If voters won’t get rid of Netanyahu, will the elites do it for them?

The same political system that Netanyahu thinks he has mastered could now bring about his demise.

Prime Minister Benjamin Netanyahu during an event at the President's residence in Jerusalem on July 1, 2019. (Hadas Parush/Flash90)
Prime Minister Benjamin Netanyahu during an event at the President’s residence in Jerusalem on July 1, 2019. (Hadas Parush/Flash90)

If it was up to the Israeli public alone, Benjamin Netanyahu might well continue as prime minister when the vote on Sept. 17 is over. Polls so far show almost no change in voting patterns for the ideological party blocs from April, when the right wing parties won a majority of seats, as they have for the last decade. The opposition parties of the center, left and Arab parties continue to hold a minority.

But an outright win for Netanyahu looks increasingly unlikely. A handful of political elites, and Israel’s complex coalition-bargaining culture, might finally bring about Netanyahu’s exit.

One such leader is Yisrael Beiteinu’s Avigdor Liberman, who has been a shoe-in for Netanyahu’s coalitions in the past, and has held top ministries under his leadership. Liberman is now saying that he will recommend a unity government, rather than Likud under Netanyahu, to form the next coalition. Since none of the ideological blocs of parties have 61 seats (out of 120) to form a coalition without his party, Liberman’s demands could carry even more weight than in April, when he won five seats. Polls consistently predict he could get roughly double the seats now.

A unity government refers to the idea that Likud and Blue and White would form a coalition, possibly without the ultra-Orthodox parties, who have joined nearly all Israeli governments, with just a few exception, over Israeli history. Polls indicate that these two large parties could win a near or outright majority of seats between them. To many Jewish Israelis, unity sounds like a good idea.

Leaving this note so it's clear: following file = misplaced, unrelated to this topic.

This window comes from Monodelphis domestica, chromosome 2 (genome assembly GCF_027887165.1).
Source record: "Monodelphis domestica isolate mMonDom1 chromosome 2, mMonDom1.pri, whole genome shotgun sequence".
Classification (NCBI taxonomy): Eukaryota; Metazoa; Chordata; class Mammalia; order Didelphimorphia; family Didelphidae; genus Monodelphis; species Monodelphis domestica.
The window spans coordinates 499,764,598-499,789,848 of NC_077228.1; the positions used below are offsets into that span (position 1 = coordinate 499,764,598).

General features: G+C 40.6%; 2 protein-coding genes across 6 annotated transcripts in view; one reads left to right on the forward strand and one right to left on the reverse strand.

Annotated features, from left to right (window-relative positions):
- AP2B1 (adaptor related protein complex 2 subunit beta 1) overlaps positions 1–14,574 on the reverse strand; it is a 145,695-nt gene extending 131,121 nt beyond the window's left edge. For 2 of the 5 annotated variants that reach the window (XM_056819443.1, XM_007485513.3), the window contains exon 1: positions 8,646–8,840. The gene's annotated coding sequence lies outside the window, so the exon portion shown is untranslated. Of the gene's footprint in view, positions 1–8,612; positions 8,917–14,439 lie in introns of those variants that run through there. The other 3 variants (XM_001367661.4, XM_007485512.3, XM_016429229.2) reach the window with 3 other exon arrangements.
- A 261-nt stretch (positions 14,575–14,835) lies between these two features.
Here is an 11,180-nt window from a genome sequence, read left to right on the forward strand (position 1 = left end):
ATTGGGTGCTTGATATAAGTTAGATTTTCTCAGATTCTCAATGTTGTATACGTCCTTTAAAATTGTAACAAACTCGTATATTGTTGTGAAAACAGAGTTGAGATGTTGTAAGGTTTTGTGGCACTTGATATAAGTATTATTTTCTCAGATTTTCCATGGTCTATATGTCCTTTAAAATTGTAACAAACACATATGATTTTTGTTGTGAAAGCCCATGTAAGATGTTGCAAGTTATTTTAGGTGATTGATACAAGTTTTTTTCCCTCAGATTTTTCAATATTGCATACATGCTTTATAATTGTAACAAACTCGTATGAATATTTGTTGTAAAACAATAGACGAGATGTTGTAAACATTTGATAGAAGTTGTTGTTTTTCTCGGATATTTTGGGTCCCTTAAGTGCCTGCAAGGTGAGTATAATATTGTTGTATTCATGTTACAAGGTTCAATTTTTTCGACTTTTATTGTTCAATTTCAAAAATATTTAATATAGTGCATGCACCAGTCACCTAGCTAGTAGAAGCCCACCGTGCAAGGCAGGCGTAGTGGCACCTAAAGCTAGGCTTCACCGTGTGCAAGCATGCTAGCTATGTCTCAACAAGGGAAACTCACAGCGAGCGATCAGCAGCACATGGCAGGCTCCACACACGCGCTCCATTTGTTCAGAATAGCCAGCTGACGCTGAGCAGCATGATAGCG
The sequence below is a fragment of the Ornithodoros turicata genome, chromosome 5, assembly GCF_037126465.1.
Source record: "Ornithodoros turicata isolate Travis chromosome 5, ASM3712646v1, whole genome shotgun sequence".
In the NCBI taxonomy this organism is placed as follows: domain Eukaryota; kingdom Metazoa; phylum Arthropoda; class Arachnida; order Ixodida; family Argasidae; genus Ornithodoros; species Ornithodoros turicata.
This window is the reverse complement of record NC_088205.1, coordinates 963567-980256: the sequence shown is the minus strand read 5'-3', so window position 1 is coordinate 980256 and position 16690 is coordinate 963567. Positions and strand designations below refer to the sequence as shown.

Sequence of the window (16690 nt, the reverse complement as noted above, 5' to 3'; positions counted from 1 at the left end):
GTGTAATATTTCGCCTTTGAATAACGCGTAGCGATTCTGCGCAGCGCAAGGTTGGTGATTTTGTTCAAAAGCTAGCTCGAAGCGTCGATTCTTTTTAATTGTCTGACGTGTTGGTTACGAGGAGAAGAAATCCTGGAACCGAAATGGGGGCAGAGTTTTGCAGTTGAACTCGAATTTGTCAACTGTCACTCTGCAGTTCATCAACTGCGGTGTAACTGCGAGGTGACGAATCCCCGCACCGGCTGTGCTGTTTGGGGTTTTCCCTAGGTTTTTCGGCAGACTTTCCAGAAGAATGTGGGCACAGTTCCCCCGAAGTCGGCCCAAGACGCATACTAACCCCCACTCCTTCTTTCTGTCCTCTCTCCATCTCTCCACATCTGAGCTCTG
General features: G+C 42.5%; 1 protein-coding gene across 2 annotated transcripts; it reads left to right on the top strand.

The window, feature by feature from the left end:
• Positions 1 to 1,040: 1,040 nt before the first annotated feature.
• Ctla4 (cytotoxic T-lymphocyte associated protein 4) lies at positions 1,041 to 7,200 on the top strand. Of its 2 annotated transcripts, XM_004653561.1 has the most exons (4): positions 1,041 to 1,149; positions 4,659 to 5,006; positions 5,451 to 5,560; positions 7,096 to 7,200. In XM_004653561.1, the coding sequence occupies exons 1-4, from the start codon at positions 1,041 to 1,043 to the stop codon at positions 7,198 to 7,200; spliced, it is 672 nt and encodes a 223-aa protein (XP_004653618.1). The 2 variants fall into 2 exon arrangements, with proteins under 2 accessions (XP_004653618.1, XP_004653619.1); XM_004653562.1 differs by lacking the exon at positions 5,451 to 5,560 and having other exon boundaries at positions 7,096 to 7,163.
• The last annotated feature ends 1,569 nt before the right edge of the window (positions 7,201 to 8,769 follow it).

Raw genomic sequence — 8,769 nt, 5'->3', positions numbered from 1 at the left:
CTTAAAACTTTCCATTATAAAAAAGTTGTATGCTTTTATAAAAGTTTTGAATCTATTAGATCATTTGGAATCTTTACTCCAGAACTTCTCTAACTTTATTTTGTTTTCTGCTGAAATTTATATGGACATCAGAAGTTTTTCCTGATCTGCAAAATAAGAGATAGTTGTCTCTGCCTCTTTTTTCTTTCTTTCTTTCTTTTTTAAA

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The latest Peace Index from Tel Aviv University shows that 30 percent in total would prefer a unity government, broken down into those who prefer their party to lead – either Likud or Blue and White. Combined, these options top the list of options in the poll. Together with Liberman, a unity coalition could have a large, stable and secular government.

However, Blue and White, headed by Benny Gantz, has stated that it will not join a coalition led by Netanyahu. Over 1.2 million voters supported Blue and White in April in their desperation to oust Netanyahu. By all accounts, that was the main reason. Blue and White stated that a coalition with Likud is a natural option, but not under Bibi. If Gantz does enter a coalition with Netanyahu at the helm, his voters will feel profoundly abandoned and betrayed. The party might split.

Likud members have famously insisted that Netanyahu must continue to lead. Netanyahu even had them swear a strange, Charlie Brown sort of oath that the party commits to keeping him as their choice for prime minister. Agreeing to recuse him would be an enormous broken promise to Likud voters (and anyone else who cares about the integrity of political promises).

These are zero-sum starting points. The only obvious compromise involves a rotation between Gantz and Netanyahu for the top job. Gantz could insist that he start, thus maintaining the image of keeping his promise. Netanyahu could save face, theoretically, by continuing to lead Likud and remaining the designated prime minister. It’s hard to imagine a universe in which Netanyahu agrees to take second place, though.

Another potential compromise is that Netanyahu agrees to step down or suspend himself if indicted. Once again, it seems unlikely – but not impossible.

Prime Minister Benjamin Netanyahu and his wife Sara address their supporters as the results of the Israeli general elections are announced, at the party headquarters in Tel Aviv, on April 09, 2019. (Yonatan Sindel/Flash90)
Prime Minister Benjamin Netanyahu and his wife Sara address their supporters as the results of the Israeli general elections are announced, at the party headquarters in Tel Aviv, on April 09, 2019. (Yonatan Sindel/Flash90)